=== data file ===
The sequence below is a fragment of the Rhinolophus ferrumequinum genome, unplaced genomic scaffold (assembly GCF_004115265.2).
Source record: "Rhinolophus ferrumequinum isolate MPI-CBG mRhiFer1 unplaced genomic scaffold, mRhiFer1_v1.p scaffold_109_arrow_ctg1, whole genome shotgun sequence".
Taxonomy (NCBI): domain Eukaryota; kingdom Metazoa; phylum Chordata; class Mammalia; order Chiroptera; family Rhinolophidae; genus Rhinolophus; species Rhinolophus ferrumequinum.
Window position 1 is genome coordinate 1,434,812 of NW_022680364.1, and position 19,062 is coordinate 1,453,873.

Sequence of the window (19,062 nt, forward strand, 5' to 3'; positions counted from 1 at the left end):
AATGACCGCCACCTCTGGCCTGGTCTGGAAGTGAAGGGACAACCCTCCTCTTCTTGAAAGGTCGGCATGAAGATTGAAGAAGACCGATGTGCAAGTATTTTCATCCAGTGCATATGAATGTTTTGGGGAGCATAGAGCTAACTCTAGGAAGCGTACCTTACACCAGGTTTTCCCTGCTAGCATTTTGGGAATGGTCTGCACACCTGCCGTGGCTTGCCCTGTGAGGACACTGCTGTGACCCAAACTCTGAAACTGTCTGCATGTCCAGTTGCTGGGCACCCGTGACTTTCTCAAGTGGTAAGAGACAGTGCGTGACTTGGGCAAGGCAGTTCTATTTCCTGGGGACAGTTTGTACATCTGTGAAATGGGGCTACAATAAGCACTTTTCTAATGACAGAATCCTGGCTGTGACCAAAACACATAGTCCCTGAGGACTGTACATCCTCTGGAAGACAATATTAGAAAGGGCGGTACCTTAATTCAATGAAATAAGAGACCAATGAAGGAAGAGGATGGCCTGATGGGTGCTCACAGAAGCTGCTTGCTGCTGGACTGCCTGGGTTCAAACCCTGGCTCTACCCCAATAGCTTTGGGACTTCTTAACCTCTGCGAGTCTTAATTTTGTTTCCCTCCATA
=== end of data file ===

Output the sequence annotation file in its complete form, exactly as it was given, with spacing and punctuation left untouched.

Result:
The sequence below is a fragment of the Rhinolophus ferrumequinum genome, unplaced genomic scaffold (assembly GCF_004115265.2).
Source record: "Rhinolophus ferrumequinum isolate MPI-CBG mRhiFer1 unplaced genomic scaffold, mRhiFer1_v1.p scaffold_109_arrow_ctg1, whole genome shotgun sequence".
Taxonomy (NCBI): domain Eukaryota; kingdom Metazoa; phylum Chordata; class Mammalia; order Chiroptera; family Rhinolophidae; genus Rhinolophus; species Rhinolophus ferrumequinum.
Window position 1 is genome coordinate 1,434,812 of NW_022680364.1, and position 19,062 is coordinate 1,453,873.

Sequence of the window (19,062 nt, forward strand, 5' to 3'; positions counted from 1 at the left end):
AATGACCGCCACCTCTGGCCTGGTCTGGAAGTGAAGGGACAACCCTCCTCTTCTTGAAAGGTCGGCATGAAGATTGAAGAAGACCGATGTGCAAGTATTTTCATCCAGTGCATATGAATGTTTTGGGGAGCATAGAGCTAACTCTAGGAAGCGTACCTTACACCAGGTTTTCCCTGCTAGCATTTTGGGAATGGTCTGCACACCTGCCGTGGCTTGCCCTGTGAGGACACTGCTGTGACCCAAACTCTGAAACTGTCTGCATGTCCAGTTGCTGGGCACCCGTGACTTTCTCAAGTGGTAAGAGACAGTGCGTGACTTGGGCAAGGCAGTTCTATTTCCTGGGGACAGTTTGTACATCTGTGAAATGGGGCTACAATAAGCACTTTTCTAATGACAGAATCCTGGCTGTGACCAAAACACATAGTCCCTGAGGACTGTACATCCTCTGGAAGACAATATTAGAAAGGGCGGTACCTTAATTCAATGAAATAAGAGACCAATGAAGGAAGAGGATGGCCTGATGGGTGCTCACAGAAGCTGCTTGCTGCTGGACTGCCTGGGTTCAAACCCTGGCTCTACCCCAATAGCTTTGGGACTTCTTAACCTCTGCGAGTCTTAATTTTGTTTCCCTCCATA